• April 9, 2016

Salty With A Side of Spoilers – Why I Don’t Read Reviews

Salty With A Side of Spoilers – Why I Don’t Read Reviews

Salty With A Side of Spoilers – Why I Don’t Read Reviews 781 475 Greg Dragon | Author

If you love my books, please, leave a review so that I can sell more.

If you have a critique that you actually want me to see, send me an email.

Reviews… Old topic, my take. Reviews are weird. For new, unknown, writers like myself, reviews are like garnish for a well-prepared meal. They are opinions, from people who are brave enough to put their thoughts out there, and they hold little weight one way or another when it comes to strangers trying our book. BUT, if you want to get on the sites that do email promotions, you will have to maintain a 4.0 average, and a high number of reviews.

You know how up-and-coming musicians have to ship around their demos, begging for people to listen? That’s what writers are forced to do with Amazon’s review section. The most popular promo sites for this sort of marketing won’t even look at your book unless it’s sporting 20+ reviews. Think about it … now consider how many times you’ve actually reviewed a book.

So, as with everything else in life, the rich get richer when it comes to having a popular book that meets reader expectations. Personally, I’ve been lucky enough to stay on the positive side of things despite writing from the top of my head as opposed to dissecting bestsellers and making a creative clone. BUT, I’ve had to panhandle my ass off for the few reviews I do have. Getting them isn’t as easy as simply asking or writing a kick-ass book. You have to be lucky enough to stumble across the type of reader that reviews.

Reviews are for marketing … unfortunately

The issue that comes with this however is the vulnerability that new authors have with being held to this easily exploited metric. Promo sites have driven many authors to:

  • Purchase reviews for high prices (against the rules everywhere, but so was selling liquor in the 40’s)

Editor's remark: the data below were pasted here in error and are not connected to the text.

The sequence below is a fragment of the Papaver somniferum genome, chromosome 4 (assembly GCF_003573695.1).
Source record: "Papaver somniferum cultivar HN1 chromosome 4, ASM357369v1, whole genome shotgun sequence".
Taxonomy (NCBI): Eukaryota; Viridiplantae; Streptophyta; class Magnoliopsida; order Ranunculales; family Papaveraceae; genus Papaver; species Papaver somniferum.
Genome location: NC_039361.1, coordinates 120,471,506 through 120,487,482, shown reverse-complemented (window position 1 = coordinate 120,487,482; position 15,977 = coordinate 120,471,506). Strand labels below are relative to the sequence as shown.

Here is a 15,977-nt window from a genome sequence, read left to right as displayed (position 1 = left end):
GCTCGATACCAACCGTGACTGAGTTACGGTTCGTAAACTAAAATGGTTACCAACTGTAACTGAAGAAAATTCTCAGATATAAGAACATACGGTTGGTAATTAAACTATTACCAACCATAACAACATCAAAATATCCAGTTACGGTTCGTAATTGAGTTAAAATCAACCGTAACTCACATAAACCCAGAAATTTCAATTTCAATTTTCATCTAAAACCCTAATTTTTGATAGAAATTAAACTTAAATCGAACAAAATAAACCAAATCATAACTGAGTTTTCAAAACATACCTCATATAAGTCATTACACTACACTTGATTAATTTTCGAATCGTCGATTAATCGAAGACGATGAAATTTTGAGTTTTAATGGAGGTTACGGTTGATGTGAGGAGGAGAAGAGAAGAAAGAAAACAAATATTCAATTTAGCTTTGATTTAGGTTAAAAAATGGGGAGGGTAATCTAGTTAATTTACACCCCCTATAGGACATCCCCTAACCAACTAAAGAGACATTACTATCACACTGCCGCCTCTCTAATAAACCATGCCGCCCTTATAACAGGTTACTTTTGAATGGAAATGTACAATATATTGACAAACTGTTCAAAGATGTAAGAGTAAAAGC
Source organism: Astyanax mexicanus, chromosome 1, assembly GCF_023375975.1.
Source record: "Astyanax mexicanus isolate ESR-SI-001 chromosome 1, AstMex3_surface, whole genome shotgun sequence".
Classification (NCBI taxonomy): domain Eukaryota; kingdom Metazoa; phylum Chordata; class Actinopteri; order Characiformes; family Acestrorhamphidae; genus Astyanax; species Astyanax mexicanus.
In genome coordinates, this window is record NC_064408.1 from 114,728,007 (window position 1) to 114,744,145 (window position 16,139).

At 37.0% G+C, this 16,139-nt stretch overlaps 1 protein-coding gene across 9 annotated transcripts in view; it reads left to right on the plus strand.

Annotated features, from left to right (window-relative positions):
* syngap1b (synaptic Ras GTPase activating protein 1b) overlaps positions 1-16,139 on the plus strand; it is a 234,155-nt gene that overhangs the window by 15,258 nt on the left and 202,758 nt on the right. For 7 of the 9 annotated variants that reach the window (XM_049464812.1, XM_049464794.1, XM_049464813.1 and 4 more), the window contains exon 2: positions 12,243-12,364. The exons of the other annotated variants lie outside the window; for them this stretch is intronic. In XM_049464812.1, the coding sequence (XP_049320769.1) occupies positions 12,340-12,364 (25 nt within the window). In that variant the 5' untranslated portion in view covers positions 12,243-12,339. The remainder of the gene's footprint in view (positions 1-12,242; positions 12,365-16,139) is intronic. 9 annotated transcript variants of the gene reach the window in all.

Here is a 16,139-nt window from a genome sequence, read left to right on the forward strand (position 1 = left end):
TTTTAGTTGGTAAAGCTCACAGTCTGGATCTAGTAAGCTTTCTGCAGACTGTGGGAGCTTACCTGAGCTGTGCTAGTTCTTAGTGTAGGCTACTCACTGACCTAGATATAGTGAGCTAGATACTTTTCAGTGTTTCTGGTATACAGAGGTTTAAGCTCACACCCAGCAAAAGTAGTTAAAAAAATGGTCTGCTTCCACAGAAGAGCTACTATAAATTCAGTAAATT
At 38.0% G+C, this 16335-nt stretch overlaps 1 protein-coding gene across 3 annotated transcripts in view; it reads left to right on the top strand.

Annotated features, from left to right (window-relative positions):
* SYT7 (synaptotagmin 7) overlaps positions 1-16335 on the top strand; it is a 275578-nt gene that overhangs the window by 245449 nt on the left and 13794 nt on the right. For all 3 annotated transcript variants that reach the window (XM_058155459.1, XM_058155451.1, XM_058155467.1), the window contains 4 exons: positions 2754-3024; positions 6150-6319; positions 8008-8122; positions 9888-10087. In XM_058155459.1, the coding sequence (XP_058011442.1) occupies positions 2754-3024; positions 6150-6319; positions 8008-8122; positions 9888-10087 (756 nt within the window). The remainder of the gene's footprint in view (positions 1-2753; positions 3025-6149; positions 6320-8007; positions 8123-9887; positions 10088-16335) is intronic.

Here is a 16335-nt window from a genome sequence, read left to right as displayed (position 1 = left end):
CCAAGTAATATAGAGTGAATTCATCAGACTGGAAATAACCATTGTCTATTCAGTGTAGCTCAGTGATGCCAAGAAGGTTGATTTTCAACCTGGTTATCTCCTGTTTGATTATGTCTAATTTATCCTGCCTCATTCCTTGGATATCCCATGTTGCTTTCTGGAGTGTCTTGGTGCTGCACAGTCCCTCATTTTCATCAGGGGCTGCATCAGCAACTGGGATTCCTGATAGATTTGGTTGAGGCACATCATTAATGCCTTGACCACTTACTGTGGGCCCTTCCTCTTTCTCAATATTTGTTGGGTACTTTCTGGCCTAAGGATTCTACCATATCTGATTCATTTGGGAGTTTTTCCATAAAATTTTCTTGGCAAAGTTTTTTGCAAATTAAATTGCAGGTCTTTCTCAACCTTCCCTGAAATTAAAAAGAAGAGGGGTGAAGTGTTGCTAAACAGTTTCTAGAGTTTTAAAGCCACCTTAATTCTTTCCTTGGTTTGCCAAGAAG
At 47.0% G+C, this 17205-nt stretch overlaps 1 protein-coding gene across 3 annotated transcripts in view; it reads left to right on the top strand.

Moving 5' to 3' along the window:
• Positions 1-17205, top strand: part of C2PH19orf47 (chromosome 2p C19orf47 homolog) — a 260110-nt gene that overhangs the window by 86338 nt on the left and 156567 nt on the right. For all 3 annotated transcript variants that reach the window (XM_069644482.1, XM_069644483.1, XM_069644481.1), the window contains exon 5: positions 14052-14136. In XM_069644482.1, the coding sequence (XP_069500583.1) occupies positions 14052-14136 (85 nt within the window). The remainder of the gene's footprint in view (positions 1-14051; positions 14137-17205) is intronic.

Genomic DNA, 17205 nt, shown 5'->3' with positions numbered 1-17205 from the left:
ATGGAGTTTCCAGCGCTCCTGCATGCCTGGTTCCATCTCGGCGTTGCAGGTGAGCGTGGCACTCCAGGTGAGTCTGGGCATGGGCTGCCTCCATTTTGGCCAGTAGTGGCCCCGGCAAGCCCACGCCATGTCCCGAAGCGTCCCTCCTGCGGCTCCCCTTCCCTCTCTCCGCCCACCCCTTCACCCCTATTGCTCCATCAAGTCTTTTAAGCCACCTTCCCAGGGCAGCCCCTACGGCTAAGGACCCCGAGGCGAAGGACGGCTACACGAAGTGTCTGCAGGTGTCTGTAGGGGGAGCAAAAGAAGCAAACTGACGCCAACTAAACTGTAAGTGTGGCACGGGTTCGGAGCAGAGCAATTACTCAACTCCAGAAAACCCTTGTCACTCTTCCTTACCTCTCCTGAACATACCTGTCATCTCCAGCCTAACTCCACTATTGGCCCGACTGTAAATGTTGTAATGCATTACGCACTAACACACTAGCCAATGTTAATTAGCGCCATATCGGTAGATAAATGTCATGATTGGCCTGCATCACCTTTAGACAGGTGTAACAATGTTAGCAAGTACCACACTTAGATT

• Beg friends and family
  • Exchange reviews with other authors
  • Create sock puppet accounts with false information in order to review
  • Get into review rings on secret Facebook groups or forums to inflate numbers quickly
  • The list goes on and on and on

Essentially, to be a boss, some are forced to become Sean “P.Diddy” Combs: “NOT GUILTY, and I’m filthy, c’mon…”


None of this has anything to do with you, the reader. This push. This need to qualify is what we have done to ourselves as an industry since eBooks exploded on to the market. It’s the game. And while some claim to be the purest paladins in selling books organically, many–who are struggling–will look to the dark side in order to fight the void of obscurity. Using reviews as a way to gauge the marketability of a book is a flawed, lazy, tactic and continues to force good people into bad positions.

But Greg, as a reader I know that reviews are valuable. Y U NO READ?

Listen. The best review I’ve gotten for Single Wired Female came by way of email. Someone wrote me and told me that he hated how I ended the book. It was a lengthy email, but it was right there, forcing me to eat his disappointment. It was wonderful. I got it, it stuck, I know why some people (like him) will dislike the way I ended it. BUT, had it been posted on Amazon.com, I wouldn’t see it. There’s a reason why I don’t read reviews there. It’s an overly gamed, confusing, painful experience that jacks up my writing.

When I get an email, I know who it’s from. I can associate a person with the feedback, instead of (let’s say for argument’s sake) an author’s alias, posing as a concerned reviewer, with a less than positive view of my book. Reading those things can affect me. It becomes creative poison. In order for me to continue to grow and become better at this, the critique needs to be on the personal level. From workshops. From beta exchanges with genre readers and editors. Not to mention,  a review left on Amazon is for other readers, not the author. SO, PLEASE, DO NOT POST SPOILERS!

I still don’t read reviews when I’m the reader

As a reader–and I read A LOT–I don’t look at the star rating on books. I know the inner workings of that metric, and I know that certain authors will one-star competitors (yes, we have sociopathic snipers in writing too). I also know that certain bloggers will crush a newbie’s spine in order to seem more legit to their audience. Having blogged heavily for ten-odd years, I know that game too. I know it well. People who love a writer, regardless of a book’s faults, will give it five stars, and then you have people who will read one page, decide that they hate your author picture, and one star you for it. Thems the breaks. But that means the feedback is hard to guage… and I don’t have the patience to wade through the “book sucks, DNF,” or “terrible book buy mine” reviews to find the one that actually tells me what I need to know in order to make my choice.

Do I read reviews before I make a purchase? No, never have. But I leave a review if I loved the book – that way I know that the popular promo sites will allow that author to advertise. See my point? What a terrible metric to gauge a book from.

Anyway. Thanks for reading. If you’ve reviewed my books and/or other new writers’ books in the past, positively ;), I salute you. What I’ve said may be a shocking eye-opener to you, but understand that this is why so many authors beg you to leave a review. Just please … no spoilers.